Part 1 of my blog The Fear of Love resulted from an unexpected break-up. It came out of the blue. My distrust and/or mistrust have taken over since. From experience, I know how hard it is for me to restore my trust in someone. I also know that my cycle of Doubt-Fear-Hope-Love (see below) will always continue. I'm not too worried about my current phase. It will change.

I am more worried about childhood memories and their impact on the Fear of Love. It's one of the reasons why I failed to recognise the signals in my marriage. That marriage was doomed to fail. A subsequent relationship was also doomed to fail due to childhood memories. The older you get, the more likely you meet someone who was hurt in her/his past.

The absence - or presence - of loving parents is not a guarantee for a failure - or a success - of your own relationship(s). I have seen examples that go both directions. I have once been betrayed and was desperate to forgive, for many months. I have also been betrayed while - to some extent - I'm still loving her for her added value to my life. Each situation has its own merits.

My mother claims that I was (am) too transparent. Perhaps she is right. However, I prefer to be open rather than hiding my fears and worries. I did that for many years before. If someone can't handle these fears and worries then she shouldn't be in my life. Better sooner than later. Frankly, this is the essence of what led to the unexpected break-up.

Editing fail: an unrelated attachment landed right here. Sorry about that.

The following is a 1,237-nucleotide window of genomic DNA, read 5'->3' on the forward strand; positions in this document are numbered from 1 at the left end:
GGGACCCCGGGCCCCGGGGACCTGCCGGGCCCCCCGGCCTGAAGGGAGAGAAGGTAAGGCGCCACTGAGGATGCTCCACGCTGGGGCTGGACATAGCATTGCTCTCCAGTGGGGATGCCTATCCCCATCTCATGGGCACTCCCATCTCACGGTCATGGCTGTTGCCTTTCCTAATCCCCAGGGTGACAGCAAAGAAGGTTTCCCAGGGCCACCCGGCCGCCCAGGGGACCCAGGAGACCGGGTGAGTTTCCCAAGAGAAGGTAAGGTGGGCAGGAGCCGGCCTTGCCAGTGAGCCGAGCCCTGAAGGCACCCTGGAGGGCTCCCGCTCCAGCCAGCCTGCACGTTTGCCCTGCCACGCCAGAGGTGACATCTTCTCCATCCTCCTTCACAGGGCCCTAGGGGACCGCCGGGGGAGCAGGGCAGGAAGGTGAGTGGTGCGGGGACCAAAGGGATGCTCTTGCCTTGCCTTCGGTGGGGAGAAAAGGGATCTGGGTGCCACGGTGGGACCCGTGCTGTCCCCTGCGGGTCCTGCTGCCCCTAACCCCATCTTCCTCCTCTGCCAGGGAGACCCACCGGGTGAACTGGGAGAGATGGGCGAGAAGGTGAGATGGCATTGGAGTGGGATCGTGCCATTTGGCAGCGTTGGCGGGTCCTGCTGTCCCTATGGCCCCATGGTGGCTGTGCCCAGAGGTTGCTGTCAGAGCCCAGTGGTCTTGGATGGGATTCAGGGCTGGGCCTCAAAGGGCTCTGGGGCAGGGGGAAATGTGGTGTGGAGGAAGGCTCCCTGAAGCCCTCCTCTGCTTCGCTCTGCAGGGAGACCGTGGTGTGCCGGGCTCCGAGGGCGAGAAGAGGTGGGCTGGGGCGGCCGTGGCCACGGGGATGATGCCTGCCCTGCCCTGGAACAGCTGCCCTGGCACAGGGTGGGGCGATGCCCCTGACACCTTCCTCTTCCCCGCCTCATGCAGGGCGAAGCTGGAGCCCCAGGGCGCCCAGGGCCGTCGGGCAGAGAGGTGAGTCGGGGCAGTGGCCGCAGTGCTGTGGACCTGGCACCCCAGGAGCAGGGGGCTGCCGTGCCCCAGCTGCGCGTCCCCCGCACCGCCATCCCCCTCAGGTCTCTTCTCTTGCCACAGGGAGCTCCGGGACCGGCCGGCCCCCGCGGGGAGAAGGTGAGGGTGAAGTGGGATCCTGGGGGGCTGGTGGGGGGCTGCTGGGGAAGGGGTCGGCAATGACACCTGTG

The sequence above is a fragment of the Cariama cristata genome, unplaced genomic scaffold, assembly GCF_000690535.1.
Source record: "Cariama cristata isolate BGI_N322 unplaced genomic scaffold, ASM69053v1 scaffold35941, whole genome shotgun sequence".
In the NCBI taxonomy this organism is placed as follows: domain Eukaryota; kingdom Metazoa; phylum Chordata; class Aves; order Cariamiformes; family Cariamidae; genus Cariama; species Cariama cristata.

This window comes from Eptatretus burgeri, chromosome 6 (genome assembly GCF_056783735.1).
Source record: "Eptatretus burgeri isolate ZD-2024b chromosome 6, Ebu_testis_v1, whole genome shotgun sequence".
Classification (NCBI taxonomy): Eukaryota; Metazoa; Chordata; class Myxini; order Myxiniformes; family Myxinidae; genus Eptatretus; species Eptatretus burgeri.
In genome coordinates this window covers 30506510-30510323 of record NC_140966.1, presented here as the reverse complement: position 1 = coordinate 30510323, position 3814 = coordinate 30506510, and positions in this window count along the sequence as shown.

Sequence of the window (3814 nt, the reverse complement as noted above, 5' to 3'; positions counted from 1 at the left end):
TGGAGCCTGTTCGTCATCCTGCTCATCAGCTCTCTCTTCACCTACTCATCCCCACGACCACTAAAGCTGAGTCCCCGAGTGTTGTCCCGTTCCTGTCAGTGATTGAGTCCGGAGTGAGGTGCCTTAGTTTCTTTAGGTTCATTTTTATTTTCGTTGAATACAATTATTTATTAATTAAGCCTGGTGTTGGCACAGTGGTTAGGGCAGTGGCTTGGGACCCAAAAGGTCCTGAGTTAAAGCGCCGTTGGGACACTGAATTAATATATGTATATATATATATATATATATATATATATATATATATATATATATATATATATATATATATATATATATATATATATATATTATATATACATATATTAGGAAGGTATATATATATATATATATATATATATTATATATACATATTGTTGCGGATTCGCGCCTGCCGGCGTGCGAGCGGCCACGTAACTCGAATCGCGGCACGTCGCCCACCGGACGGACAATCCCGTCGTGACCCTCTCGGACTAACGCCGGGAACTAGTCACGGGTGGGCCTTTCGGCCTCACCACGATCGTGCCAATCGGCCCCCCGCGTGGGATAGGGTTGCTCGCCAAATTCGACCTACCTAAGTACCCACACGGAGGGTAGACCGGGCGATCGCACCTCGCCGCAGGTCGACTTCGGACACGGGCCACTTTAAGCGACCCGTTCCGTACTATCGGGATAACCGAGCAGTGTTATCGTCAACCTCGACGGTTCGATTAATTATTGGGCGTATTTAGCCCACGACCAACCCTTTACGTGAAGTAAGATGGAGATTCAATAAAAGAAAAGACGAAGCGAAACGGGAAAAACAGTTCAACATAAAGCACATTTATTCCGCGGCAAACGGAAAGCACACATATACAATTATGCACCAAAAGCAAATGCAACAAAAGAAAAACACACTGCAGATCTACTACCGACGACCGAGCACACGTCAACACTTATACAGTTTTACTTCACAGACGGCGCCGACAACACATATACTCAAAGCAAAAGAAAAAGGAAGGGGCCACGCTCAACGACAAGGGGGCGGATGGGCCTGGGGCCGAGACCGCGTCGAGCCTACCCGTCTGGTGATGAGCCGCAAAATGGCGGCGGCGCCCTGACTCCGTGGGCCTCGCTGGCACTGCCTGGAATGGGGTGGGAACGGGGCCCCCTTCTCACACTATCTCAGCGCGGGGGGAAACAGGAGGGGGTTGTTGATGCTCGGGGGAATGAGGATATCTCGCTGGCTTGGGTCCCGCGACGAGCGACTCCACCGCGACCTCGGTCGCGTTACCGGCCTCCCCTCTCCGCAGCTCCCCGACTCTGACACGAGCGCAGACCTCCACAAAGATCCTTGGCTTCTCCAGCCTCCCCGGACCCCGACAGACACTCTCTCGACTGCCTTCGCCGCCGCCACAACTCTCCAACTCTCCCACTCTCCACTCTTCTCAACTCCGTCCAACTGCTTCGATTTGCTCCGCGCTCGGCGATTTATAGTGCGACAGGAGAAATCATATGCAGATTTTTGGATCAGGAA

To some extent, I do fear and worry that my failed marriage was a bad example to my children. I cannot change anything about that past. I can only change the future and I am doing that. To some extent, parents are accountable but they are not responsible (my blog) for their children's (love) life. Often people confuse these related concepts, like irony and sarcasm.

While writing this blog, the phrase "sins of the father" came to my mind. According to Wikipedia, this expression "derives from Biblical references (primarily in the books Exodus, Deuteronomy, and Numbers) to the sins (or iniquities) of one generation passing to another." Although I do notice some relevance, I doubt that I believe in the concept of (family) curses.